Orthognathic Surgery

Facial Trauma

Corrective Jaw SurgeryOral and maxillofacial surgeons are trained, skilled and uniquely qualified to manage and treat facial trauma. Injuries to the face, by their very nature, impart a high degree of emotional, as well as physical trauma to patients.

The science and art of treating these injuries requires special training involving a “hands on” experience and an understanding of how the treatment provided will influence the patient’s long term function and appearance.

Our surgeons meet and exceed these modern standards. They are on staff at local hospitals and deliver emergency room coverage for facial injuries, which include the following conditions:

  • Facial lacerations
  • Intra-oral lacerations
  • Avulsed (knocked out) teeth
  • Fractured facial bones (cheek, nose or eye socket)
  • Fractured jaws (upper and lower jaw)

Jaw Surgery

Just as “orthodontics” refers to straightening the teeth, “orthognathic” refers to straightening the jaw.

Orthognathic surgery is needed when the upper and lower jaw do not meet correctly and/or teeth are overcrowded due to insufficient jawbone space. Corrective jaw surgery repositions a misaligned jaw. This not only improves facial appearance, but also ensures that teeth meet correctly and function properly.

Who Needs Orthognathic Surgery?

People who can benefit from orthognathic surgery include those with an improper bite or jaws that are positioned incorrectly. Jaw growth is a gradual process and in some instances, the upper and lower jaws may grow at different rates. The result can be a host of problems that can affect chewing function, speech, long-term oral health and appearance. Injury to the jaw and birth defects can also affect jaw alignment.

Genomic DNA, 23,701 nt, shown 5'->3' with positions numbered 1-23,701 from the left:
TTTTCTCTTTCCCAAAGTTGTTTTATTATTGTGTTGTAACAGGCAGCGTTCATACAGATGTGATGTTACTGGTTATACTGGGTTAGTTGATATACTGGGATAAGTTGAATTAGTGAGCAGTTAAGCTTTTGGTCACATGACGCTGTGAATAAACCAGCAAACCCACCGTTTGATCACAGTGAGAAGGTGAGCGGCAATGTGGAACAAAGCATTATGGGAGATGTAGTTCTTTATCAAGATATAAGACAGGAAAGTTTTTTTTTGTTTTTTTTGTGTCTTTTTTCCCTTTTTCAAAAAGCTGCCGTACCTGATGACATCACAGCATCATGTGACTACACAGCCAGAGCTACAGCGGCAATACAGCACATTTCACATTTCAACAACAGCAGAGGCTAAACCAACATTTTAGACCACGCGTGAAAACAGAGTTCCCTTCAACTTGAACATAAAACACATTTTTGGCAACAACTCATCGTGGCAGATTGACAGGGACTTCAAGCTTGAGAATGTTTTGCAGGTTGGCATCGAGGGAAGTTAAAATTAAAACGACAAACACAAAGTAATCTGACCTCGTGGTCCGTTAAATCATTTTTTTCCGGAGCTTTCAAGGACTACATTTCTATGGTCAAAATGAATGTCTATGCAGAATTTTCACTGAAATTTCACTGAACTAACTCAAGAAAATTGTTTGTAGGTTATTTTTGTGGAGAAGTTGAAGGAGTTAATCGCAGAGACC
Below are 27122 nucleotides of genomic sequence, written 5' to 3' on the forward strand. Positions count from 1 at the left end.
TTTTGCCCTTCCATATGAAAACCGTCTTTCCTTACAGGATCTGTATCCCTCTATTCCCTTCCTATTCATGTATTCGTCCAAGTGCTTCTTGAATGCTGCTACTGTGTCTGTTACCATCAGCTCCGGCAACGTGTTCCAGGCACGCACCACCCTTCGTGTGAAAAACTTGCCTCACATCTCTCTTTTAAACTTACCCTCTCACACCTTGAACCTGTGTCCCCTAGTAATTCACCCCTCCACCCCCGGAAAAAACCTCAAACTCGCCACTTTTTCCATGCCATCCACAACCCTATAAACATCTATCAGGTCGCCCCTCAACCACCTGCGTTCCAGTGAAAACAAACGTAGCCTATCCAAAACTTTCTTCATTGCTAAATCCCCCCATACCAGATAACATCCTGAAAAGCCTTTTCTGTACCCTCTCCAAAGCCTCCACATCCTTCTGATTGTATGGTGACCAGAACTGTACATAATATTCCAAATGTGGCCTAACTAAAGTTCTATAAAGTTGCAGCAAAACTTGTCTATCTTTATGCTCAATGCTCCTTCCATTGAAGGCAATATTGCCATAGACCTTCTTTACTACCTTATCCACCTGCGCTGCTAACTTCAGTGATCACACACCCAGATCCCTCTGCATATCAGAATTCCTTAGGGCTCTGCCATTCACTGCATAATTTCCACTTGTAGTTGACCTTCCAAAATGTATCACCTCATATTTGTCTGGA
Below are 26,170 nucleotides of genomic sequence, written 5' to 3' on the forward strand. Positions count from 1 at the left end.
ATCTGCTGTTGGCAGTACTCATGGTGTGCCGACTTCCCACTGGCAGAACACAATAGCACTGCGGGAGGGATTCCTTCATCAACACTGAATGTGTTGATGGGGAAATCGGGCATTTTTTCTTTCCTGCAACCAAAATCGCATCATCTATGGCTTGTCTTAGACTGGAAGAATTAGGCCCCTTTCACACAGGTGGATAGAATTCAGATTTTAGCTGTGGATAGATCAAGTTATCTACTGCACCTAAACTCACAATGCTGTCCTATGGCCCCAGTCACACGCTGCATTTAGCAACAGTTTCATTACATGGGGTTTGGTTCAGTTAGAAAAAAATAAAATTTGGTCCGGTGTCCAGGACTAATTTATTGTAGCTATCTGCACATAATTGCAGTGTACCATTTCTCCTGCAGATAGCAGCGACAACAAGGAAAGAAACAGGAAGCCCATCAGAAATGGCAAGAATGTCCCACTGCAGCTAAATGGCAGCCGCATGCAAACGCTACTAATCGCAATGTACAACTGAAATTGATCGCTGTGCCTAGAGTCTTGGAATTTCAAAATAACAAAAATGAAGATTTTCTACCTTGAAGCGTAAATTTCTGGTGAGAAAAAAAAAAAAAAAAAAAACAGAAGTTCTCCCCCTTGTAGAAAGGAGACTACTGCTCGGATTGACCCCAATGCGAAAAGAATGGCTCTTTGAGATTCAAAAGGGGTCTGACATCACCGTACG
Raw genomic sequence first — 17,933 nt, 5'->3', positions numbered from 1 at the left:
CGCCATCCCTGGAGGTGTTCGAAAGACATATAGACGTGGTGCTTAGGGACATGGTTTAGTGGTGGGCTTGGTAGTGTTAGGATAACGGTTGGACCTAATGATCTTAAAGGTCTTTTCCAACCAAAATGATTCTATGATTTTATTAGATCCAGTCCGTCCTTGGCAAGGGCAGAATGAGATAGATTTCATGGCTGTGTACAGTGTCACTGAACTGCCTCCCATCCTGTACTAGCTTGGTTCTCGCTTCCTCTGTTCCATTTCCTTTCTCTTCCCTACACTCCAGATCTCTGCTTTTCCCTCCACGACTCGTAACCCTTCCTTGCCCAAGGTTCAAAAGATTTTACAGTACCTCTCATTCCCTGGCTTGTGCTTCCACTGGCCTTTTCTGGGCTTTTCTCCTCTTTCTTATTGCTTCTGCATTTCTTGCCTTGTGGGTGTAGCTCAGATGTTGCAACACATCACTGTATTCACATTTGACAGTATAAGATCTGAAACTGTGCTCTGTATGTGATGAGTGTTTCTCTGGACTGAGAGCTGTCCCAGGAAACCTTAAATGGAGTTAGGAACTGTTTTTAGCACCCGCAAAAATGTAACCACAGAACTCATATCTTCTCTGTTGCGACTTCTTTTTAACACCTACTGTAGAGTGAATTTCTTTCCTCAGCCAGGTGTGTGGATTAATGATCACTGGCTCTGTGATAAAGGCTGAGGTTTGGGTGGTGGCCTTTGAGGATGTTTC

Orthodontics alone can correct bite problems when only the teeth are involved. Orthognathic surgery may be required for the jaws when repositioning in necessary.

Possible reasons for orthognathic surgery include:

  • Injury to the jaw
  • Poor alignment of the jaw
  • Upper and lower teeth not meeting properly when you bite
  • Problems or discomfort biting or chewing
  • Difficulties with pronunciation due to poor jaw alignment
  • Imbalances in facial appearance
  • An overly large or small upper or lower jaw

These symptoms can exist at birth, be acquired after birth as a result of hereditary or environmental influences, or as a result of trauma to the face.

Before any treatment begins, a consultation will be held to perform a complete examination with x-rays. During the pre-treatment consultation process, feel free to ask any questions that you have regarding your treatment. When you are fully informed about the aspects of your care, you and your dental team can make the decision to proceed with treatment together.

Technology & Orthognathic Surgery

Our dental surgeons use modern computer techniques and three-dimensional models to show you exactly how they will approach your surgery. Using comprehensive facial x-rays and computer video imaging, we can show you how your bite will be improved and even give you an idea of how you’ll look after surgery. This helps you understand the surgical process and the extent of the treatment prescribed. Our goal is to help you understand the benefits of orthognathic surgery.

“Our dental surgeons use modern computer techniques and three-dimensional models to show you exactly how they will approach your surgery.”

If you are a candidate for corrective jaw surgery, your dental surgeon will work closely with your dentist and orthodontist during your treatment. The actual surgery can move your teeth and jaws into a new position that results in a more attractive, functional, and healthy dental-facial relationship.